Poor weather blamed for major fall in farm profitability

Challenging weather conditions affected the performance of the UK agricultural industry
Challenging weather conditions affected the performance of the UK agricultural industry

Total farming profitability dropped by a significant 17 percent from £5.63 billion in 2017 to £4.7 billion last year, new figures highlight.

Agriculture contributed £9.58 billion or 0.51% to the national economy, a decrease of £626 million (6%) on the year.

The annual statistics, published by Defra on Friday 10 May, are a measure of the performance of the UK agricultural industry.

Reasons for the decreases include a spike of 2% (£583 million) in gross output to £26.65 billion.

Crop output value rose by 2% to £9.38 billion. The cold, wet spring followed by the dry, hot summer contributed to lower yields of key crops. However, better prices helped offset production falls.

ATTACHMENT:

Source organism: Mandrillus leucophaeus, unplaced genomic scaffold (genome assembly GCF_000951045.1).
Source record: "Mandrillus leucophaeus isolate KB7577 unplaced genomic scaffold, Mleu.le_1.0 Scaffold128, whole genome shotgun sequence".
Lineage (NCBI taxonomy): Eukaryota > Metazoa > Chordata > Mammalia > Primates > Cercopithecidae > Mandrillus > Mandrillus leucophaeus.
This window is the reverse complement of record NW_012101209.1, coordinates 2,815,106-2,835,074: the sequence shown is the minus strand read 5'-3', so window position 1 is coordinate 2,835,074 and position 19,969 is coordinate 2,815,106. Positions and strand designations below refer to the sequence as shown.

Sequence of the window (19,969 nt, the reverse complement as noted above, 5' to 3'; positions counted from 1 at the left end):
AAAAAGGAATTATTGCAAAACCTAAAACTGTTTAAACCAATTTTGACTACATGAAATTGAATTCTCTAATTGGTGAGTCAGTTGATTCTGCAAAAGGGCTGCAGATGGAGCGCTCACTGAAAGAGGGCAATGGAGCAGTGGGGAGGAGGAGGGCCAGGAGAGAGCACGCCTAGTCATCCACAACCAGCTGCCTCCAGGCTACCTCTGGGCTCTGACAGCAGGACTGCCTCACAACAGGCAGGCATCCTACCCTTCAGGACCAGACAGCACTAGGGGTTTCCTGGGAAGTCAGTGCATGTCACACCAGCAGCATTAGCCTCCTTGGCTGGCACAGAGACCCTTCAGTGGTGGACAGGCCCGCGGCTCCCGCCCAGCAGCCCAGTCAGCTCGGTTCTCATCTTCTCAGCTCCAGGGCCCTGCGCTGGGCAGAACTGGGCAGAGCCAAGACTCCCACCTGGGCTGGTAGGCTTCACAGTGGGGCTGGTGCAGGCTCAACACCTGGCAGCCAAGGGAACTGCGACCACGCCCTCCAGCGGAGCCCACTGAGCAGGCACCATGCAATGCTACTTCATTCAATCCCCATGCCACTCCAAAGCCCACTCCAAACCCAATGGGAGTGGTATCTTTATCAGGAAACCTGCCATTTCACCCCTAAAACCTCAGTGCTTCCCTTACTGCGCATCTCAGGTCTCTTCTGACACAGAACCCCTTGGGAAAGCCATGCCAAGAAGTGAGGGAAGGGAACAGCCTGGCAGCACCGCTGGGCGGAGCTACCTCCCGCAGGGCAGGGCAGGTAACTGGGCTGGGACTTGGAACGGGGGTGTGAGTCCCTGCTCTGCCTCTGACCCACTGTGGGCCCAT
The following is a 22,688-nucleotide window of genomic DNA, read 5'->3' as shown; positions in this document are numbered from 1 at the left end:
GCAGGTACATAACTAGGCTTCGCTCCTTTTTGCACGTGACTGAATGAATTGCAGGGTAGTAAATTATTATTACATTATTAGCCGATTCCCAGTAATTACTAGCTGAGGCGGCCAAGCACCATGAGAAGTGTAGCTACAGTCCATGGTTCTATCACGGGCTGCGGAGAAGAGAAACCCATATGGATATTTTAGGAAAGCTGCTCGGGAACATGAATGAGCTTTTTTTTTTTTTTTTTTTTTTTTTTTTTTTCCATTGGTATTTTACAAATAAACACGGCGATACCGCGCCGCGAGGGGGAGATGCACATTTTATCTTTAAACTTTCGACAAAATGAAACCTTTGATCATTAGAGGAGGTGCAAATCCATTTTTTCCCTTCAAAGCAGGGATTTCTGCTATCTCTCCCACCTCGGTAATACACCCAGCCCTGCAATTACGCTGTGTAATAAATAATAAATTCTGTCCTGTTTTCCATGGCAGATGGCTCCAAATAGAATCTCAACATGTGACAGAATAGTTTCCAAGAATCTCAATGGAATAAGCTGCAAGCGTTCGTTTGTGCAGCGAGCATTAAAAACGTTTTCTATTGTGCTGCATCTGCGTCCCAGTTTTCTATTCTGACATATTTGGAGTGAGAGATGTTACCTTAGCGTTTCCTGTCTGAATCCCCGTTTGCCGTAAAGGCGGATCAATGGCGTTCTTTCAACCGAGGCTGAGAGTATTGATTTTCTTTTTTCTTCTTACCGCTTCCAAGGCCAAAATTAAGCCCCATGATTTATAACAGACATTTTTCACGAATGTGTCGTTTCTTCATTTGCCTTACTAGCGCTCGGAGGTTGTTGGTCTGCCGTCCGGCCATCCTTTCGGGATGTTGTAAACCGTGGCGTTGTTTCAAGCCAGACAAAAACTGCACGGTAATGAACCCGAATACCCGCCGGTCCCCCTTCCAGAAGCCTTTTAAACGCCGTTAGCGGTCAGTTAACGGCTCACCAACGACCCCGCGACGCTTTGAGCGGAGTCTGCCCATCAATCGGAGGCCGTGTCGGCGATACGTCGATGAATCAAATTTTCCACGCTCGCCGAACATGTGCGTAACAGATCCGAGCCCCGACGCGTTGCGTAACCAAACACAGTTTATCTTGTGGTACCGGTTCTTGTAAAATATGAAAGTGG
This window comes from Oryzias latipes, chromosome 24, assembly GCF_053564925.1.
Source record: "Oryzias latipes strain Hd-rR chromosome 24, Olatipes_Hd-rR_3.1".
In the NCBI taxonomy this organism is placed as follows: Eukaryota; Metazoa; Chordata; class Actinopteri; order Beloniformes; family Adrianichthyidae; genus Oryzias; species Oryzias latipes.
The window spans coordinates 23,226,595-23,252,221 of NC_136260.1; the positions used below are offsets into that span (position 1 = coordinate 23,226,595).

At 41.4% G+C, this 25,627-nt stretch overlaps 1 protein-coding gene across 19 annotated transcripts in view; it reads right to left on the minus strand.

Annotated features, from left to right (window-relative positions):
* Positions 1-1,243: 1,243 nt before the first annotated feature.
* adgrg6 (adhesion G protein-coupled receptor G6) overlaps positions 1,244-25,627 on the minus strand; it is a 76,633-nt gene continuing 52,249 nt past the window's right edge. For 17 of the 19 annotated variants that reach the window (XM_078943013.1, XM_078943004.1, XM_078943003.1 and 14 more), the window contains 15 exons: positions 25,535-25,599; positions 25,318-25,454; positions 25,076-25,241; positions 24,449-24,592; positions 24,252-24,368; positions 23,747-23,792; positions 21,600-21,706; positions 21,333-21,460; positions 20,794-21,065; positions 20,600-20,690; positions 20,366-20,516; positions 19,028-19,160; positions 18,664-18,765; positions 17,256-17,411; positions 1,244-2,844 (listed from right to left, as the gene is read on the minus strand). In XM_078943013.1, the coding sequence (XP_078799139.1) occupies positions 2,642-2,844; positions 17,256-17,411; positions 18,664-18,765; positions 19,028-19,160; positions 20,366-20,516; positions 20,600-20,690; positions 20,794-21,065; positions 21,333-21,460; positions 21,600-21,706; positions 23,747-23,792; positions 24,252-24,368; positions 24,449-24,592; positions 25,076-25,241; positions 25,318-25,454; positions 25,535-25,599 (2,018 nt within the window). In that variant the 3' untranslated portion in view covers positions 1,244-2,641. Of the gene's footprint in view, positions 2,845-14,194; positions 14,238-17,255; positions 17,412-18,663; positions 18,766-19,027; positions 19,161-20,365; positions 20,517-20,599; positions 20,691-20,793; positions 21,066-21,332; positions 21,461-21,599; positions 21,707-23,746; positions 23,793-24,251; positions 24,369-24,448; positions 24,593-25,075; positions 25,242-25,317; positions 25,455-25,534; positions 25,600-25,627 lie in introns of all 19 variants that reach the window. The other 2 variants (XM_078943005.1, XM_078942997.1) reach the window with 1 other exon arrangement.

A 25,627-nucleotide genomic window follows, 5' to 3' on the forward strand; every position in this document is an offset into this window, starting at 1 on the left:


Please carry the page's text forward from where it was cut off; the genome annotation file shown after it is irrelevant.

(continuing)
The value of total livestock output rose by 3% to £14.80 billion. Prices were generally higher but the challenging weather conditions affected volumes; the late cold spring disrupted lambing and the hot, dry summer led to poor grass growth and difficulties feeding livestock.

Responding to the figures, the NFU said it demonstrates the need for 'clear measures' that can allow farmers to manage volatility.

NFU President Minette Batters said: “These figures are a stark reminder of the impact last year’s weather has had on British farming and demonstrates just how exposed agriculture is to increasingly volatile weather.

“From the Beast from the East to the summer drought, farmers have seen reduced crop yields, tightening feed availability and increased input costs as a result.”

She added: “It is yet another example of how farm businesses are constantly dealing with volatility. When the Agriculture Bill goes through Parliament, it is crucial it is strengthened to include robust measures that can give farmers the tools to deal with this.”